February 24, 1998 in City

Changes Unlikely In Care Regulations Boarding-Home Ombudsman Claims Safety, Health Rules Not Enforced

Hal Spencer Associated Press
 

Kary Hyre has displayed color photographs of bruised and battered boarding-home residents, and laid out what he calls a glaring lack of enforcement of safety and health rules in the homes for elderly and disabled citizens.

Still, for the third time in as many years, the Legislature appears to be rejecting the long-term care ombudsman’s prescription for big changes in the way the state’s 440 boarding homes are regulated. The homes, which have multiplied with the aging of the population, are woefully under-regulated, he says.

Hyre contends the culprit is the state Department of Health. In hearing after hearing, he has argued the agency lacks the means and ability to carry out the task of licensing, monitoring and, when necessary, shutting down errant homes. He contends the task should be handed over to the Department of Social and Health Services, which manages another kind of aged-care facility - adult family homes whose clients require more specialized care.

Health Department Secretary Bruce Miyahara says Hyre has overstated the problems at boarding homes and has wrongly denigrated the Health Department’s performance, especially lately.

“The overall assessment is that we have been doing a good job,” Miyahara said Monday. “There were some problems, but they have been corrected.”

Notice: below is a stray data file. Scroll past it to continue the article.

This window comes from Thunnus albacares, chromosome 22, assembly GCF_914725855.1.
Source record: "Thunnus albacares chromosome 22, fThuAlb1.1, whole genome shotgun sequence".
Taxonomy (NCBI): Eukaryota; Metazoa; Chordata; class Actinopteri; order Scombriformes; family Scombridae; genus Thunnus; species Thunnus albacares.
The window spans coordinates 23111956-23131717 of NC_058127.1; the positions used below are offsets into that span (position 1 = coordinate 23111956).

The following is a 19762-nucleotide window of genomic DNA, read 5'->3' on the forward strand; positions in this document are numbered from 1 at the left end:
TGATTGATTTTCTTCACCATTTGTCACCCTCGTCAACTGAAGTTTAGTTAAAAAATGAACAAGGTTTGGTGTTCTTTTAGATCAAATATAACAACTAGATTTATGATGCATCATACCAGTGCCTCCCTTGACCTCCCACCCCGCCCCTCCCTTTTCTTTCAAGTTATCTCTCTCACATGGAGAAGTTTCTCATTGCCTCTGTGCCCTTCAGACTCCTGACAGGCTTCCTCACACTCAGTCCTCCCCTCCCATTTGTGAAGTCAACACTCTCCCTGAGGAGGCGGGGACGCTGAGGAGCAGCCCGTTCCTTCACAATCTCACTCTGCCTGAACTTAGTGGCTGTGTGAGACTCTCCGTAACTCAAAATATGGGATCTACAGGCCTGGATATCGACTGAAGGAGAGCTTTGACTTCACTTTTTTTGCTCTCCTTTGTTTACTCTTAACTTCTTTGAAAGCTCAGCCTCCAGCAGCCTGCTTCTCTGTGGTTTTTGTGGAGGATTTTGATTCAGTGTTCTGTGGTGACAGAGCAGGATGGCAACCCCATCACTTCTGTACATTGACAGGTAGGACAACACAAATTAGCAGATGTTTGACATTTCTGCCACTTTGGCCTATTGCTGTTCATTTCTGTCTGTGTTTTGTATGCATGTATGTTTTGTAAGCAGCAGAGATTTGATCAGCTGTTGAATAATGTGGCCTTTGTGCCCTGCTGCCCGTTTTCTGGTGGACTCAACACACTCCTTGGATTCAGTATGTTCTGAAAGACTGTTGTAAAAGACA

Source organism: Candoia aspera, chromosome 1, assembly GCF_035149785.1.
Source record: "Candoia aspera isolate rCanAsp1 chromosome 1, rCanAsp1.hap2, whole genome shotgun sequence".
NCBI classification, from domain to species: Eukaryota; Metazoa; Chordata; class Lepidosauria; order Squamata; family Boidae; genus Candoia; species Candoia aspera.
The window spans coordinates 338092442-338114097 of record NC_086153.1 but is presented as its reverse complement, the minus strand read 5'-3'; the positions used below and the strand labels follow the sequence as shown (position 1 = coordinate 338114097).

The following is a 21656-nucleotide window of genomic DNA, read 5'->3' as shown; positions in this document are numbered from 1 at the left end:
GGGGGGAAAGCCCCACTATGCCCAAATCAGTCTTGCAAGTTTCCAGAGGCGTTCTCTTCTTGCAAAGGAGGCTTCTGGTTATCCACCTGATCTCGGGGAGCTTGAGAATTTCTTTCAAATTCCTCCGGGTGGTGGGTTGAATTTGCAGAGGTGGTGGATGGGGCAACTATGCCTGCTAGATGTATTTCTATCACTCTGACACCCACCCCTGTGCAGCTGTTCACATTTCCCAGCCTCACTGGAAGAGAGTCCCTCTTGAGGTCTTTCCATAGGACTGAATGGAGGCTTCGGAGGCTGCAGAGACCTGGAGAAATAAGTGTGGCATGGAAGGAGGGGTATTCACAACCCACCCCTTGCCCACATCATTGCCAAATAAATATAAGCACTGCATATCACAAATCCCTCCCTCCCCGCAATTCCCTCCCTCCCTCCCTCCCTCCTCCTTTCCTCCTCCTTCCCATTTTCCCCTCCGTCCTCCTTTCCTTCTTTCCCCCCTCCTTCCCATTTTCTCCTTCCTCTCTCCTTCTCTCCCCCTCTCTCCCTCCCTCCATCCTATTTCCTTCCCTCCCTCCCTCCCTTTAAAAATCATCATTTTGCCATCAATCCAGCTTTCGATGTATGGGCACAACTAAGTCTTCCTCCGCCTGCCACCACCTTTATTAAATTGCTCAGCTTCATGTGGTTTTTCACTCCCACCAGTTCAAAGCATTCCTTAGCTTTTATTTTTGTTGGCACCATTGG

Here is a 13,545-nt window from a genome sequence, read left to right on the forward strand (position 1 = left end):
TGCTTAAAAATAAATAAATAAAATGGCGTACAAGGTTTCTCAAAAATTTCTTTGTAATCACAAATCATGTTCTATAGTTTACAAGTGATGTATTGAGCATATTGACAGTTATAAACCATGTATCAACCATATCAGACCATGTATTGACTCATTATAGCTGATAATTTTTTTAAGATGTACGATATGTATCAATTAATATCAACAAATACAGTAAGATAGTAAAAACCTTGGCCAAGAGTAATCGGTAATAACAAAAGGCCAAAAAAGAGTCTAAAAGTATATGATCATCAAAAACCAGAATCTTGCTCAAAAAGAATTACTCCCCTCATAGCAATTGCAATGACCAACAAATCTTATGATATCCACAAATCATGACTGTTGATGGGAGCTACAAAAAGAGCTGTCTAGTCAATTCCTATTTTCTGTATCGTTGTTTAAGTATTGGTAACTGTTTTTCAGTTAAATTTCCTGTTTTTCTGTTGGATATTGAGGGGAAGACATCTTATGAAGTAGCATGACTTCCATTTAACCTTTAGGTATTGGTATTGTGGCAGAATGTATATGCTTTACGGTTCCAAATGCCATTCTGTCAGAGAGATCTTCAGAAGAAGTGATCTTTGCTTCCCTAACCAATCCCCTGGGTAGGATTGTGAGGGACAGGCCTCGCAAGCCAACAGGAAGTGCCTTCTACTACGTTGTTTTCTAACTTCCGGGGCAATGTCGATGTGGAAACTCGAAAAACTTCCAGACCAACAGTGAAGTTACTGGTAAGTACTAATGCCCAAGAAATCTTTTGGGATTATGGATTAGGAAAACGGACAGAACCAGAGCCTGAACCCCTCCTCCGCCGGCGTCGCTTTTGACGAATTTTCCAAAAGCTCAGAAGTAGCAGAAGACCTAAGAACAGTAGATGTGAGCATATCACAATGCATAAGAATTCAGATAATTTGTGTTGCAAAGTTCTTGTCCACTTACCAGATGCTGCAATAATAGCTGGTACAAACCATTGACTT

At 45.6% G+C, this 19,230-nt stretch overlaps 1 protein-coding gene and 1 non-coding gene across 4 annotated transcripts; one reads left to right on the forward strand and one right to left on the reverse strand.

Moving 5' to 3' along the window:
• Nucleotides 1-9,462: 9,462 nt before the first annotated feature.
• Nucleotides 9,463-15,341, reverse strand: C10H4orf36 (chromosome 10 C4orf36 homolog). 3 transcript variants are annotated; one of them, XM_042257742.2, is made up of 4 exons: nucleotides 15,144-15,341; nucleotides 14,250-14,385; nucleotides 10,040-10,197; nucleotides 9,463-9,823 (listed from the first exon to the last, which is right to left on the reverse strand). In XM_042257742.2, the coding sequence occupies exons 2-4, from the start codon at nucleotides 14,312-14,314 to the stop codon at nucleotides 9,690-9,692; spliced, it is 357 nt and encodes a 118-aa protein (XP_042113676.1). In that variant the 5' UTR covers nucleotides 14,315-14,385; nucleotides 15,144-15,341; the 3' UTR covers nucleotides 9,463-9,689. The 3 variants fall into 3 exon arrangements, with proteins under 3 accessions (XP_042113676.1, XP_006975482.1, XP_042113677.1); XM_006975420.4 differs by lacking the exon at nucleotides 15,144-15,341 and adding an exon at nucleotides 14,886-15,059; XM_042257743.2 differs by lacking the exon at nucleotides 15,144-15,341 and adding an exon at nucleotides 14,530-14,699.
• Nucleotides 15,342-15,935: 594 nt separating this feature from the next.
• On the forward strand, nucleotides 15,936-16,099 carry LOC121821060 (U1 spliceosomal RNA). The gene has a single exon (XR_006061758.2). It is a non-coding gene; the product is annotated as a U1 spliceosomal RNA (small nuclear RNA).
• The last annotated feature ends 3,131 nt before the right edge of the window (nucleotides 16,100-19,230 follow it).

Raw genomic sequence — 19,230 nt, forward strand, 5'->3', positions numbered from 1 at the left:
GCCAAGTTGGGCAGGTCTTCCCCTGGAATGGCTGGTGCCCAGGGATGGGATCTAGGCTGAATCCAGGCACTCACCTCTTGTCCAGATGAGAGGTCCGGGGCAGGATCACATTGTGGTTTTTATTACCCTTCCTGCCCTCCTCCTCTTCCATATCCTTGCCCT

It appears lawmakers are siding with Miyahara, saying they want to give him more time to address problems.

“That’s a lot cleaner than new legislation,” said House Majority Leader Barbara Lisk, R-Zillah. If Miyahara can show no progress by next year, “we’ll take care of it next time around,” she said.

Hyre’s proposal to hand over control of boarding homes to DSHS appears dead after the House last week failed to pass the bill by the deadline to move bills to the other chamber.

But Hyre hasn’t given up.

He hopes to persuade the Senate to revive the proposal, possibly by writing it into the still-to-be negotiated state budget.

“We appreciate that some changes are now occurring within the Department of Health,” including the addition of more staffers to inspect boarding homes, Hyre said in a letter last Friday to Gov. Gary Locke.

“But frankly, we have no confidence that these changes will be long-lasting.

“We still see the Department of Health reluctant to enforce its laws.”

In a report released last month, Hyre’s office said many of the problems in some of the boarding homes are due to inadequately trained workers, insufficient staffing and poor oversight.

The report also contended that the Health Department, which is responsible for protecting the homes’ 18,000 elderly and disabled residents, also seems unwilling to punish owners who break the rules.

The department has never fined a single boarding home for violations, said Jeff Crollard, lawyer for the ombudsman’s program.

The report details cases in which the department took no or seemingly minor action against homes, including one where a woman died after being scalded in a bathtub.

Hyre’s program is an independent watchdog organization funded by federal, state and local governments to monitor long-term care homes.


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